[This is a review of The Strain season 2, episode 12. There will be SPOILERS.]
When looking back at the first 11 episodes of The Strain's sophomore season, it's hard to believe how truly unproductive its characters have been and how little has actually happened along the show's major storylines. Coming into season 2's penultimate episode, Abraham (David Bradley) was still hoping to get his hands on the Occido Lumen; Eph (Corey Stoll) and Nora (Mia Maestro) still hadn't advanced their vampire bioweapon past the test phase; and every battle the survivors engaged in with Eichorst (Richard Sammel) and Kelly (Natalie Brown) only ended in stalemates. With so many narrative messes to clean up in such a short amount of time, the season's final two episodes were certainly carrying a heavy burden.
Tonight, that challenging work began with 'Fallen Light,' an episode that sought to build interest heading into the season finale, while also beginning to tie the show's narrative loose ends together. Amazingly, without actually closing off any of the arcs mentioned above, the episode was mostly successful in its venture by further shaping existing character dynamics into intriguing multi-dimensional alliances.
Perhaps the most important -- at least in the short term -- of those alliances was between strigoi warrior Quinlan (Rupert Penry-Jones) and Abraham. As hunters of The Master and seekers of the Lumen, combining resources to acquire the old book certainly made sense for both parties. With Quinlan's purchasing power and Abraham's connection to the book's seller, Alonso Creem, (Jamie Hector), it was clear that the two needed each other, but the reveal that Quinlan may only be using Abraham to get the book for himself shows us that their mutually beneficial relationship is a little more complicated. Does Quinlan have other plans in using the Lumen's power? Or does he just not trust a human he deems unworthy of that power? Either way, Quinlan's order to Gus (Miguel Gomez) to take Abraham out of the equation adds some welcome drama and needed conflict to the arrangement, while also making the Lumen storyline legitimately interesting for the first time since it was introduced.
Adding to that drama and potential conflict is the moral quandary Gus is placed in. After making a deal with Quinlan to recruit human soldiers for the fight against The Master, he certainly wouldn't want to disobey the order and possibly spoil his own deal with a powerful ally. However, at the same time, he has a history -- albeit a somewhat salty one -- with Abraham, and, as demonstrated in the immensely entertaining prison escape sequence, is beginning to develop an aversion to unnecessary violence (at least human-on-human) as a reformed criminal. Of course, he also has the greater good of humanity to consider in trying to determine whose hands the book should be in. Needless to say, it will be exciting to see what Gus ultimately decides to do.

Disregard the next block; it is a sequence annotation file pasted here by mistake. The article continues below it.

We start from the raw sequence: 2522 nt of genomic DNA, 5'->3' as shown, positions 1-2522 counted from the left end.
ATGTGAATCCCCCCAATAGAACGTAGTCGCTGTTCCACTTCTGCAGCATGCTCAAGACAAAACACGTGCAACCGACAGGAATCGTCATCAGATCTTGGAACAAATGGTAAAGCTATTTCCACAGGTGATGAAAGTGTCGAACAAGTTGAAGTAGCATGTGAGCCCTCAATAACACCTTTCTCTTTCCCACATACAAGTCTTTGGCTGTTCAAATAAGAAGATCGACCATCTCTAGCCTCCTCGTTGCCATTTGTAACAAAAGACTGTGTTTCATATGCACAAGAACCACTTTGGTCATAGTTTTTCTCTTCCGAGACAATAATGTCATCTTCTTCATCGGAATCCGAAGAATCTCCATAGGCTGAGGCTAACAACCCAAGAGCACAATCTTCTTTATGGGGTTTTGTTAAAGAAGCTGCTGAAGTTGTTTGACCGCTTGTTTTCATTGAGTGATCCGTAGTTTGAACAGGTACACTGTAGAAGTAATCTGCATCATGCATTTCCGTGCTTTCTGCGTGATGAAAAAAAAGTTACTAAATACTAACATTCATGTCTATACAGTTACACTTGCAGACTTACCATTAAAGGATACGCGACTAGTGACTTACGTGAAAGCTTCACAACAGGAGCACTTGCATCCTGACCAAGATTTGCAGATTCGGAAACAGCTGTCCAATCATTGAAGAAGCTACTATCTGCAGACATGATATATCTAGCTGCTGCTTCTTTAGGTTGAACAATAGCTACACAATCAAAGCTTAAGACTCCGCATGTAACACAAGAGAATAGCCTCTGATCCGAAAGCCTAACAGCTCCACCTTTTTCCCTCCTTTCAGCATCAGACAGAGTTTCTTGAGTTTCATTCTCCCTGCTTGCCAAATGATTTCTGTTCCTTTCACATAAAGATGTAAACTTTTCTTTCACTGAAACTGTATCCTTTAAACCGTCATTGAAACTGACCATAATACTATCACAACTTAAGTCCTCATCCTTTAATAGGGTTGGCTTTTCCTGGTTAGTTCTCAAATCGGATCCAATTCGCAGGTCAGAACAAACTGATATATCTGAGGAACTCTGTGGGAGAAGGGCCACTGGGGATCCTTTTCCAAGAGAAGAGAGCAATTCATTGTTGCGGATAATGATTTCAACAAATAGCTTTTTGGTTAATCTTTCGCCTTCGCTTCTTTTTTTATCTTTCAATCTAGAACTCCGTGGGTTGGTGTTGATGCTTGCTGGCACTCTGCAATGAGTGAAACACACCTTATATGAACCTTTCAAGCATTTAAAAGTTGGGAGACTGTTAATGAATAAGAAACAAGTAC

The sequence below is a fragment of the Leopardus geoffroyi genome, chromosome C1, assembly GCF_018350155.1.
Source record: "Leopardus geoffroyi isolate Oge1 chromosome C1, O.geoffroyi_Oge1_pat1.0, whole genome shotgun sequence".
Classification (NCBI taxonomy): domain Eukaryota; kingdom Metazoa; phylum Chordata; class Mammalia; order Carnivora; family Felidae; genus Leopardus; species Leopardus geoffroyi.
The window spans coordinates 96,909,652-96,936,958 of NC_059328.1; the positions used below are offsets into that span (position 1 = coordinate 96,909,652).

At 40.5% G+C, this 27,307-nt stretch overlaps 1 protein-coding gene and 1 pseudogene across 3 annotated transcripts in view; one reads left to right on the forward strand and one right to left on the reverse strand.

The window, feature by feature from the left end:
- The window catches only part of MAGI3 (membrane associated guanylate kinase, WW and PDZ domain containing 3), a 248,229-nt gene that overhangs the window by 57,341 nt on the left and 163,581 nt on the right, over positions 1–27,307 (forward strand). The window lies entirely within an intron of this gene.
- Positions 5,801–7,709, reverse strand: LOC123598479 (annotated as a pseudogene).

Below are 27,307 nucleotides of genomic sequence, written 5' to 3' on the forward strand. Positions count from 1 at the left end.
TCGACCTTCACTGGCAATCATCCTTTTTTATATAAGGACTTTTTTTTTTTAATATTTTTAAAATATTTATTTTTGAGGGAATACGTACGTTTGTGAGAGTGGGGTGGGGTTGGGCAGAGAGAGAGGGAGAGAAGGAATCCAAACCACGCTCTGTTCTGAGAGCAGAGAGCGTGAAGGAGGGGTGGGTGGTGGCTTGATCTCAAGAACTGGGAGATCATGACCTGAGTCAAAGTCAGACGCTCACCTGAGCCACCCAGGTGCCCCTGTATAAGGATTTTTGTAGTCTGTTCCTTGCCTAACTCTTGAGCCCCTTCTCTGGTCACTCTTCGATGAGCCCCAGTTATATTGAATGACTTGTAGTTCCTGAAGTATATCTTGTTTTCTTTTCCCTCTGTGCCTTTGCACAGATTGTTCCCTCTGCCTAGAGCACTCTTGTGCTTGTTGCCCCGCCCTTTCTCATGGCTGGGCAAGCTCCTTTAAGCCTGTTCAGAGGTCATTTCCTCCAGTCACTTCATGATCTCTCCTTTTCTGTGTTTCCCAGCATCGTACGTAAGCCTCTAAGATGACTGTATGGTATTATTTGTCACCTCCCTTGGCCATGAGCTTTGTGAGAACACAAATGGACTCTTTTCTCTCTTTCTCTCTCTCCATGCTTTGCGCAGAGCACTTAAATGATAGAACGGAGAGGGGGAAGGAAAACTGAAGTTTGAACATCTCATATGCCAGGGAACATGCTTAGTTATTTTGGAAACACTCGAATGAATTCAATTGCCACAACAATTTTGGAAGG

And it is also exciting to finally see Eph and Nora utilize their partnership with Councilwoman Justine Feraldo (Samantha Mathis) as The Strain suddenly brought the couple's vampire bioweapon back into play after being entirely forgotten for multiple episodes. Like most storylines on the show, it took far too long for the bioweapon to come back around, but now that Eph and Nora have made a deal with Justine to mass produce the toxin, the two scientists can actually get back to work in roles in which they can make an impact, instead of being on mommy duty or playing the world's worst hitman.
But perhaps we should be thanking Eph for his lack of marksmanship skills. At the time, we were rooting for Eph to at least wound Palmer (Jonathan Hyde) from that rooftop, but his miss has now allowed for further development around Palmer and Eichorst's alliance, as the two struggle for leverage against one another. This week's reveal -- that the healing power of "the white" is not everlasting -- certainly gives The Master and his minions the upper hand against Palmer and Coco (Lizzie Brochere). Then again, was it a true reveal or a bluff? Hopefully we'll find out sooner rather than later.
While nearly all the episode's developments contributed to the overall anticipation of next week's season finale, one storyline that may have elicited a few eye-rolls was the love triangle between Fet (Kevin Durand), Dutch (Ruta Gedmintas), and Nikki (Nicola Correia-Damude). When Dutch inexplicably chooses to be with Nikki, it's clear that The Strain is really forcing the issue, attempting to squeeze more conflict out of a subplot that has never really contributed to the series. Let's just hope this nonsense doesn't take up a lot of screen time in the finale.
Instead, we hope the finale spends time wrapping up the narrative arcs it has dragged along all season, namely the one involving the Occido Lumen. This week's episode did a great job of making us care about the Lumen and its contents again, but after a whole season of book chasing, it's time we learn more about what's actually inside and how it can help defeat the strigoi. It's also high time The Strain makes some bold moves, perhaps by killing off a character? At the very least, we can say we're eagerly awaiting to see how season 2 ends, which is something we didn't think we'd be saying a couple of weeks ago.
The Strain season 2 concludes next Sunday with 'Night Train' @10pm on FX.
Photos: Michael Gibson/FX
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